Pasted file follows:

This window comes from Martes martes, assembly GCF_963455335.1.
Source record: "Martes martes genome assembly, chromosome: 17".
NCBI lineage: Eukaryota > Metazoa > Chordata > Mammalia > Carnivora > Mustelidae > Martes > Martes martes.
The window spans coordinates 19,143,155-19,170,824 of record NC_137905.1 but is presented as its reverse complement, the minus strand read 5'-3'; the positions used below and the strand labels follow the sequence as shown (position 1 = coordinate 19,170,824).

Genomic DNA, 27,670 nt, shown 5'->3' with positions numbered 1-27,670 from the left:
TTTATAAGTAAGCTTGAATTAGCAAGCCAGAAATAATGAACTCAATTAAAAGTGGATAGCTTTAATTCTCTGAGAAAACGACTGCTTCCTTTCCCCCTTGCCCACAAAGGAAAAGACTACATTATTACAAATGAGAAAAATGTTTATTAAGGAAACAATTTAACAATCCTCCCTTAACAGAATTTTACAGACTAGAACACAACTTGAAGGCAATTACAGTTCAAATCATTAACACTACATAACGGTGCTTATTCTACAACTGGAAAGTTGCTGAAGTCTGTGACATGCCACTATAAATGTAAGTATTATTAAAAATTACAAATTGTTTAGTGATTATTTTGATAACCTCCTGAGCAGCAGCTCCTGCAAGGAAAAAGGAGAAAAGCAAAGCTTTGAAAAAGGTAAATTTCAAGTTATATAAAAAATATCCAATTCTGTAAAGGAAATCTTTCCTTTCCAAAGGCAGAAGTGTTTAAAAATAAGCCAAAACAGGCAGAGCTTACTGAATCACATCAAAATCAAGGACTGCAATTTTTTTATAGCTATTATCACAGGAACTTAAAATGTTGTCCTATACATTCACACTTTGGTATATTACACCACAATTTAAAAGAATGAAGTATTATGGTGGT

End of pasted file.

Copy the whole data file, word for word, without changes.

This window comes from Martes martes, assembly GCF_963455335.1.
Source record: "Martes martes genome assembly, chromosome: 17".
NCBI lineage: Eukaryota > Metazoa > Chordata > Mammalia > Carnivora > Mustelidae > Martes > Martes martes.
The window spans coordinates 19,143,155-19,170,824 of record NC_137905.1 but is presented as its reverse complement, the minus strand read 5'-3'; the positions used below and the strand labels follow the sequence as shown (position 1 = coordinate 19,170,824).

Genomic DNA, 27,670 nt, shown 5'->3' with positions numbered 1-27,670 from the left:
TTTATAAGTAAGCTTGAATTAGCAAGCCAGAAATAATGAACTCAATTAAAAGTGGATAGCTTTAATTCTCTGAGAAAACGACTGCTTCCTTTCCCCCTTGCCCACAAAGGAAAAGACTACATTATTACAAATGAGAAAAATGTTTATTAAGGAAACAATTTAACAATCCTCCCTTAACAGAATTTTACAGACTAGAACACAACTTGAAGGCAATTACAGTTCAAATCATTAACACTACATAACGGTGCTTATTCTACAACTGGAAAGTTGCTGAAGTCTGTGACATGCCACTATAAATGTAAGTATTATTAAAAATTACAAATTGTTTAGTGATTATTTTGATAACCTCCTGAGCAGCAGCTCCTGCAAGGAAAAAGGAGAAAAGCAAAGCTTTGAAAAAGGTAAATTTCAAGTTATATAAAAAATATCCAATTCTGTAAAGGAAATCTTTCCTTTCCAAAGGCAGAAGTGTTTAAAAATAAGCCAAAACAGGCAGAGCTTACTGAATCACATCAAAATCAAGGACTGCAATTTTTTTATAGCTATTATCACAGGAACTTAAAATGTTGTCCTATACATTCACACTTTGGTATATTACACCACAATTTAAAAGAATGAAGTATTATGGTGGT